don’t have any other relevant information, it seems

you should think that there is a 90% probability that

you are in a blue cubicle. Let’s call this idea, that you

should reason as if you were a random sample from

the set of all observers, the self-sampling assumption.

Suppose everyone accepts the self-sampling assumption

and everyone has to bet on whether they are in a

blue or red cubicle. Then 90% of all people will win

their bets and 10% will lose. Suppose, on the other

hand, that the self-sampling assumption is rejected

and people think that one is no more likely to be in a

blue cubicle; so they bet by flipping a coin. Then, on

average, 50% of the people will win and 50% will lose.

The rational thing to do seems to be to accept the selfsampling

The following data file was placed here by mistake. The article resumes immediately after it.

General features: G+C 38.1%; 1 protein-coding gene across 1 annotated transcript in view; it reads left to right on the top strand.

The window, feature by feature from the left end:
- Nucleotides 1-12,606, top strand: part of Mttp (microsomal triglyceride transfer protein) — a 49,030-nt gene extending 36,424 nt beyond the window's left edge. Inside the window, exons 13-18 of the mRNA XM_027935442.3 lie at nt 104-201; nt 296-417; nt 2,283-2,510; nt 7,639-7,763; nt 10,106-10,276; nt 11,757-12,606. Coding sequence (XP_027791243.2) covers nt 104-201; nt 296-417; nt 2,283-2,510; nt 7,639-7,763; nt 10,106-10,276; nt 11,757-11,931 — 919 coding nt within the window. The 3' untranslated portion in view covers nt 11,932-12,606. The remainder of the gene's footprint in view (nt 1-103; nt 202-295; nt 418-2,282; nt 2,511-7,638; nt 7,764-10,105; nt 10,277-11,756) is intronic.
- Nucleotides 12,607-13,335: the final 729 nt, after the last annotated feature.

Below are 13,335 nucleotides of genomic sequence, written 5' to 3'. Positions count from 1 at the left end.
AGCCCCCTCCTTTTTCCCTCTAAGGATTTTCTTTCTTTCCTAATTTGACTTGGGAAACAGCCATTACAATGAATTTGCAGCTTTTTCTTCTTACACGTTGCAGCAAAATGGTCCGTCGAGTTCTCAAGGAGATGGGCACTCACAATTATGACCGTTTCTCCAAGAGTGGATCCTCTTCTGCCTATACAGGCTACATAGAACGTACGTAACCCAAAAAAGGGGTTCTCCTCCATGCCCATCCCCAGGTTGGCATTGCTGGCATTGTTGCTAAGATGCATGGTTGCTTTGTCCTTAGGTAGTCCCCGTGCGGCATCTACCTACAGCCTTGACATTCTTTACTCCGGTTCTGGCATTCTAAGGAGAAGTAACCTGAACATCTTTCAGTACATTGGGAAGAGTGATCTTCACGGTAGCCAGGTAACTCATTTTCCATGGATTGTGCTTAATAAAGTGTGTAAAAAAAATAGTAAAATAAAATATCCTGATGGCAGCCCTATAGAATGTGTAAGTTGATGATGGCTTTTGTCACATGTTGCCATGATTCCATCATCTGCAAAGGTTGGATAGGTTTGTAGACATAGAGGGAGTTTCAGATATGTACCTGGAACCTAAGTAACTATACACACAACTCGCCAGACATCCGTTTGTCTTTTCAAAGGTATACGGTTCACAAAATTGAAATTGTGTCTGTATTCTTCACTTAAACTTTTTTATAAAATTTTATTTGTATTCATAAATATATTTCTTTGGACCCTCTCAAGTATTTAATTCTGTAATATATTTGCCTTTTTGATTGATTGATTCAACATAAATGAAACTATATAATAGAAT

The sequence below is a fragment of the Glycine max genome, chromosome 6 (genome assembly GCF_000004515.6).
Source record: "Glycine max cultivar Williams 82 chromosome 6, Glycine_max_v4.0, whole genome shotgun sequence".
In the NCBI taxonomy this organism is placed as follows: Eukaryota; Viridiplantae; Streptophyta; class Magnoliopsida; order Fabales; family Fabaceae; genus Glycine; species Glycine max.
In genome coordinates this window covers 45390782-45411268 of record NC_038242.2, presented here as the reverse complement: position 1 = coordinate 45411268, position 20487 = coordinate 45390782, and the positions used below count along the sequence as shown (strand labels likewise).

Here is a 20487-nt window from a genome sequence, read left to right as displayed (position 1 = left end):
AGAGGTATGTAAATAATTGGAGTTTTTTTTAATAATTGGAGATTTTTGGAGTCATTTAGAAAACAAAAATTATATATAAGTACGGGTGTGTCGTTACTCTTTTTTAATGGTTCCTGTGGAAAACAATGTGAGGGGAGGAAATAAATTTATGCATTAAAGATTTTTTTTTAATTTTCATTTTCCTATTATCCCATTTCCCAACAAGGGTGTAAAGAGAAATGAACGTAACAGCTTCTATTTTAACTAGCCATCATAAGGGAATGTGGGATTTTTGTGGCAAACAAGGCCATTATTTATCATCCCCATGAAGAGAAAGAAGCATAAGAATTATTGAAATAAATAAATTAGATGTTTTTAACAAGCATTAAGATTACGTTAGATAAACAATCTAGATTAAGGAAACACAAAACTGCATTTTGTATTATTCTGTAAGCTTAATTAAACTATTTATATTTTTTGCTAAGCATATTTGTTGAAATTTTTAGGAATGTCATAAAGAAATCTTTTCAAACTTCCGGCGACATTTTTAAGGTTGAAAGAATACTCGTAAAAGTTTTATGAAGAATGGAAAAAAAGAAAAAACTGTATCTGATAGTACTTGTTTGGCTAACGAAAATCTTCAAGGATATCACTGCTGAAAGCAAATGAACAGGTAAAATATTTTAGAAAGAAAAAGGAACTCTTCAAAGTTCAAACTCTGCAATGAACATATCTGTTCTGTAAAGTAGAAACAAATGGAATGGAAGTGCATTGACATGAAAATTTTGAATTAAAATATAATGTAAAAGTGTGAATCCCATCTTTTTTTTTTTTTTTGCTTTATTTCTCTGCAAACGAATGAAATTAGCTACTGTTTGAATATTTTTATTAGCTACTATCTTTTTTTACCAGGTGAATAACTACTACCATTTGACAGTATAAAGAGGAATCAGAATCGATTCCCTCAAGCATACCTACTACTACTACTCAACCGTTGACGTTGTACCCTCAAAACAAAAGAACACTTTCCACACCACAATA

assumption, at least in this case.

Step II

Now we modify the thought experiment a bit. We still

have the 100 cubicles, but this time they are not

painted blue or red. Instead they are numbered from

1 to 100. The numbers are painted on the outside.

Then a fair coin is tossed (by God perhaps). If the coin

falls heads, one person is created in each cubicle. If the

coin falls tails, then people are only created in cubicles

1 to 10.

You find yourself in one of the cubicles and are

asked to guess whether there are ten or 100 people.

Since the number was determined by the flip of a fair

coin, and since you haven’t seen how the coin fell and

you don’t have any other relevant information, it

seems you should believe that there is a 50% probability

that it fell heads (and thus that there are 100

people).

Moreover, you can use the self-sampling assumption